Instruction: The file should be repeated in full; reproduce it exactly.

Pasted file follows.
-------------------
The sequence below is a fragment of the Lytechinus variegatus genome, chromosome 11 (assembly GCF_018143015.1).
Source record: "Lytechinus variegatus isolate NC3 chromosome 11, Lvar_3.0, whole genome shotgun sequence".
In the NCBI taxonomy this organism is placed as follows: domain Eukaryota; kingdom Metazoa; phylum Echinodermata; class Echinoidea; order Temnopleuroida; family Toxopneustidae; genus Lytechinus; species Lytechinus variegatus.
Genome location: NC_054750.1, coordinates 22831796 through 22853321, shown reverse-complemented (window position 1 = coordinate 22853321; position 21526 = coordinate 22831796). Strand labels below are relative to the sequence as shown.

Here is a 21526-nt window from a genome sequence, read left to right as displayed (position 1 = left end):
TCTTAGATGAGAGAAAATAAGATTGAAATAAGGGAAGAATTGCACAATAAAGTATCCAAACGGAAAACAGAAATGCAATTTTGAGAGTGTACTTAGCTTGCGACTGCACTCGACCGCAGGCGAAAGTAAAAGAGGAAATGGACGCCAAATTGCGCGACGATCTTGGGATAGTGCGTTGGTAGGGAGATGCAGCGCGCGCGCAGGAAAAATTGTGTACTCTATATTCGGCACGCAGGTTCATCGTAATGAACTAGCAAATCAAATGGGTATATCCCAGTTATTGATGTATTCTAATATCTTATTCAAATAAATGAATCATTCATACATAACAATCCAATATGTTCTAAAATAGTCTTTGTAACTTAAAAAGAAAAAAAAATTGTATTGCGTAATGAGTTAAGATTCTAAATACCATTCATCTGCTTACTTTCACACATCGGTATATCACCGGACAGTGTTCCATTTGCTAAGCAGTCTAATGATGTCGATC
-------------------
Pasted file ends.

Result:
The sequence below is a fragment of the Lytechinus variegatus genome, chromosome 11 (assembly GCF_018143015.1).
Source record: "Lytechinus variegatus isolate NC3 chromosome 11, Lvar_3.0, whole genome shotgun sequence".
In the NCBI taxonomy this organism is placed as follows: domain Eukaryota; kingdom Metazoa; phylum Echinodermata; class Echinoidea; order Temnopleuroida; family Toxopneustidae; genus Lytechinus; species Lytechinus variegatus.
Genome location: NC_054750.1, coordinates 22831796 through 22853321, shown reverse-complemented (window position 1 = coordinate 22853321; position 21526 = coordinate 22831796). Strand labels below are relative to the sequence as shown.

Here is a 21526-nt window from a genome sequence, read left to right as displayed (position 1 = left end):
TCTTAGATGAGAGAAAATAAGATTGAAATAAGGGAAGAATTGCACAATAAAGTATCCAAACGGAAAACAGAAATGCAATTTTGAGAGTGTACTTAGCTTGCGACTGCACTCGACCGCAGGCGAAAGTAAAAGAGGAAATGGACGCCAAATTGCGCGACGATCTTGGGATAGTGCGTTGGTAGGGAGATGCAGCGCGCGCGCAGGAAAAATTGTGTACTCTATATTCGGCACGCAGGTTCATCGTAATGAACTAGCAAATCAAATGGGTATATCCCAGTTATTGATGTATTCTAATATCTTATTCAAATAAATGAATCATTCATACATAACAATCCAATATGTTCTAAAATAGTCTTTGTAACTTAAAAAGAAAAAAAAATTGTATTGCGTAATGAGTTAAGATTCTAAATACCATTCATCTGCTTACTTTCACACATCGGTATATCACCGGACAGTGTTCCATTTGCTAAGCAGTCTAATGATGTCGATC